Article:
The really big problem, as I see it, is that we as a nation have done a pretty good job of eliminating, or at least making culturally shameful, straight-up, individual to individual, "I hate black people" racism. You know, Simon Legree stuff, crazed skinhead Norton KKK, Snidely Whiplash mustache twirling kind of stuff. Everybody knows they're supposed to despise that, so such black and white racist stereotypes are either underground or spit on. Needless to say, there's a whole lot more to racism than that. There's institutional stuff, which is huge, but there is also the perpetuation of harmful stereotypes in the media, and so on.
Many conservatives assert the notion that white versus black racism no longer exists, and that's primarily because, I think, conservatives recognize only the Simon Legree kind of racism I mentioned above. Of course, that leaves them free to support racism otherwise, and so, to them, it's not really being racist because there's no one wearing a hood. Consequently, anytime anybody talks about the persistence of racism, or calls out right wing support for racism, or their ideas being infused with racist notions, it's total liberal bullshit, a rhetorical scold with which the left disciplines and shames the right.'Nuff said.
Really, it's a pretty neat cognitive trick they've got going for themselves. Redefine racism such that they're not racists, and any talk of their racism is totally out of line.
It's REALLY difficult to talk to these people about race because they immediately stiffen up and go into fight mode.
Posted by Ron at 4:44 PM
Sunday, July 20, 2014
"We don't have a solution, and you will continue living like dogs, and whoever wants will go, and we will see how this procedure will work out. For now, it works out. Let's say the truth. We want peace. If there is no peace, we will maintain military rule and we will have four to five military compounds on the mountains, and they will sit ten years under the Israeli military regime."
-Moshe Dyan (c. 1967)
"The Palestinian Health Ministry said that at least 271 Gaza residents have died and more than 2,000 have been injured in the territory since Israel began its military campaign against Hamas last week. At least 24 of the deaths occurred since the ground offensive started late Thursday, the ministry said.
Most of the casualties have been civilians, according to the United Nations.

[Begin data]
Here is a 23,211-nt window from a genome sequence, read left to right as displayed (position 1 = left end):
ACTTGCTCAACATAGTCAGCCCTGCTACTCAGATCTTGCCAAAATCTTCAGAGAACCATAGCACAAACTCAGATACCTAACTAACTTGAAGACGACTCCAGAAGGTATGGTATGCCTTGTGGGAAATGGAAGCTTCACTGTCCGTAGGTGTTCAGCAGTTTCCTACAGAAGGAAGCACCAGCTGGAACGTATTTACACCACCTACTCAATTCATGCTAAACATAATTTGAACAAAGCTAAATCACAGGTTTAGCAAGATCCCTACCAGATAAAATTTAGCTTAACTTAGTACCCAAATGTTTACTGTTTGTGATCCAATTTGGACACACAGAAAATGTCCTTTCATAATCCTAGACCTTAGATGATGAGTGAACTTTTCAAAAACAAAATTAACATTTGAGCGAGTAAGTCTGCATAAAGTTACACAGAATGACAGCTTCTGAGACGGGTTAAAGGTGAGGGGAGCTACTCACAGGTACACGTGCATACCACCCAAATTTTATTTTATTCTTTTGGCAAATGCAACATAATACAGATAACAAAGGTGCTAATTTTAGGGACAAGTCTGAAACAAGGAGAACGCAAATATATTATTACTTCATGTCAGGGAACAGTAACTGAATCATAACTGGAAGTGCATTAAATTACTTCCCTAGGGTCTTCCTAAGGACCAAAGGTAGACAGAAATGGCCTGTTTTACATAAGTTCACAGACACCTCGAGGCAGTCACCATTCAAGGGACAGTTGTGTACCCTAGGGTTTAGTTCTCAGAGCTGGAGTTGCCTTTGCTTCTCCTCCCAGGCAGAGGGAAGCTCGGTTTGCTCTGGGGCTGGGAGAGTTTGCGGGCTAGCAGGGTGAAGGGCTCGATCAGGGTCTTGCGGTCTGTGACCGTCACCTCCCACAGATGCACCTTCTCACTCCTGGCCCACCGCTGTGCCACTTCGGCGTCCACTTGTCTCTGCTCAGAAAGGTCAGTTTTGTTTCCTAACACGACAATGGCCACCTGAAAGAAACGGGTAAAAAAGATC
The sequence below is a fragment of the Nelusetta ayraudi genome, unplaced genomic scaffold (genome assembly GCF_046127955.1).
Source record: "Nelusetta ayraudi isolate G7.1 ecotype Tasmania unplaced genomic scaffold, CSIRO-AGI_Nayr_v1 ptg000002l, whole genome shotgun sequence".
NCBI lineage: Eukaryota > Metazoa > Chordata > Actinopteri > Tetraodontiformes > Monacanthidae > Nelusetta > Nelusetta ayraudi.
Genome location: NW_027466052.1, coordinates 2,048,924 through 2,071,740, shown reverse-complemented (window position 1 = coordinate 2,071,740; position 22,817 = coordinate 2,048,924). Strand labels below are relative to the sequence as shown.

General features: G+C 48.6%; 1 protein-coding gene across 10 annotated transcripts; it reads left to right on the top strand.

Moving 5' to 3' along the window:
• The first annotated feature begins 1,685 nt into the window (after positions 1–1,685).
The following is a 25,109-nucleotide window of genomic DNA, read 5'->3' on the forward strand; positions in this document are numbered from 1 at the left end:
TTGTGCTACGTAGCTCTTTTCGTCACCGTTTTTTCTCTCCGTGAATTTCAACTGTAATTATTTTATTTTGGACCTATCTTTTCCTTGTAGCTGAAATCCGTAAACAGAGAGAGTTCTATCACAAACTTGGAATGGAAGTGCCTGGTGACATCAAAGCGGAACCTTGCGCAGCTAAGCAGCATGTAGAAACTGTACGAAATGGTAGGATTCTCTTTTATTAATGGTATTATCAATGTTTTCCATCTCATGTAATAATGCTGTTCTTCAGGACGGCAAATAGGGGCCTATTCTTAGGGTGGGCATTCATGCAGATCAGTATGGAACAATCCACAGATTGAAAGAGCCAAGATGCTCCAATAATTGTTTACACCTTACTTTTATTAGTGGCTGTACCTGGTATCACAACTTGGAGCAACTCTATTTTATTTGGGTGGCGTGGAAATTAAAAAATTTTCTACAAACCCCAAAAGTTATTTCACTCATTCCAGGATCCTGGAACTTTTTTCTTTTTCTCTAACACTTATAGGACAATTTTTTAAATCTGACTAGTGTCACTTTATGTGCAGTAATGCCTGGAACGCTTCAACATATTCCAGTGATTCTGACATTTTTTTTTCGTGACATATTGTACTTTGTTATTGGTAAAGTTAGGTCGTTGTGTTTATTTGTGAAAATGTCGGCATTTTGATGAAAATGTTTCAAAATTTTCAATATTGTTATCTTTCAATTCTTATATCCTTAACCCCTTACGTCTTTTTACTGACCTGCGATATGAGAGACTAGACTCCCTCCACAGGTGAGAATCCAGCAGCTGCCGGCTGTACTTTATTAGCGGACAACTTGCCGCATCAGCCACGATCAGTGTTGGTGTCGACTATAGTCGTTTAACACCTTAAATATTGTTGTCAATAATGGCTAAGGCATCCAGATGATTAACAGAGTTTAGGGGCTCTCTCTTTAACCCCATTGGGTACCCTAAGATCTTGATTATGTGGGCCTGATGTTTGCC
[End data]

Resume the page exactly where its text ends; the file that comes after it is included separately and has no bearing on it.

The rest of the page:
The IDF said early Friday that one Israeli soldier was killed overnight in northern Gaza, the second Israeli fatality of the conflict."
-from this recent CNN article
When a terrorist group is launching missiles and mortar shells into your nation, it's a legitimate security issue. I don't think anybody with half a brain could blame Israel for being concerned about this, for taking actions in order to defend itself. But really, is a nearly three hundred to two death ratio the best way for Israel to go about defending itself? Absolutely not. The astonishing lopsidedness of the US ally's response, which has been fairly typical for decades, does nothing but perpetuate the conflict. Such carnage, in comparison, makes Hamas appear to be a legitimate force in the eyes of moderate Palestinians. Indeed, this is very likely what these terrorists want, and Israel always plays into their hands.
Or is it the reverse? Is Hamas, as did the PLO before them, instead playing into Israel's hands?
I've been trying to get a handle on the absurd cycle of violence in Israel/Palestine since I was a teenager. The usual mainstream news sources' reports have really never made any sense to me. It's difficult to tell what the Palestinian people are thinking about the situation because they're simply not organized into a stable nation state in the way we traditionally understand the concept. So it's not easy to see what consensus, if any, exists within the Occupied Territories. That's probably why American news coverage seemingly makes them out just to be crazy.
Israel, on the other hand, is a traditional nation state, which ought to make discerning their position much easier. Nonetheless, as our biggest ally in the region, perhaps the world, news coverage here tends to cast that nation in the victim role. So it's the crazy jihadists versus the sane and normal people who are Westerners just like us. But what the news tells us simply doesn't add up as far as that narrative goes. Israel, the beleaguered Middle Eastern state surrounded by enemies, is always searching for peace with Palestine, according to the US establishment story line.
If that's the case, however, why the settlements? I mean, we ought to call these "settlements" what they are, colonies, designed expressly to crowd out the Palestinians already living there, taking the best land and resources away from the people already using them. That's peace? And why won't Israel allow Palestine contiguity of territory during their periodic attempts at negotiation? Sure, it's unreasonable to suggest allowing a geographic connection between the West Bank and the Gaza Strip, but if Israel really wants peace, it makes no sense at all to carve these areas up into what amount to Indian Reservations or South African Bantustans.
For that matter, if you follow the mainstream Israel/Palestine narrative, it seems as though the last forty years haven't happened, as though the entire Arab world is still lined up in violent opposition to Israel, that they really are surrounded by malevolent states who want to eradicate our ally from the face of the earth. But that simply hasn't been the case for many, many years. Sure, the rhetoric continues in some places, death to Israel and all that, but it has no teeth. We bought off the Saudis. Egypt hated all the recurring wars, and got out with the Camp David agreement. Syria is now involved in a multi-year civil war. Iraq is a joke. It's just not 1973 anymore, and the Israel/Palestine conflict now takes place in an entirely different geopolitical context. But you'd never know that following American discourse on the topic. It's always about how Israel is up against a wall, how the Palestinians totally undermine Israel's security against the bad Arabs.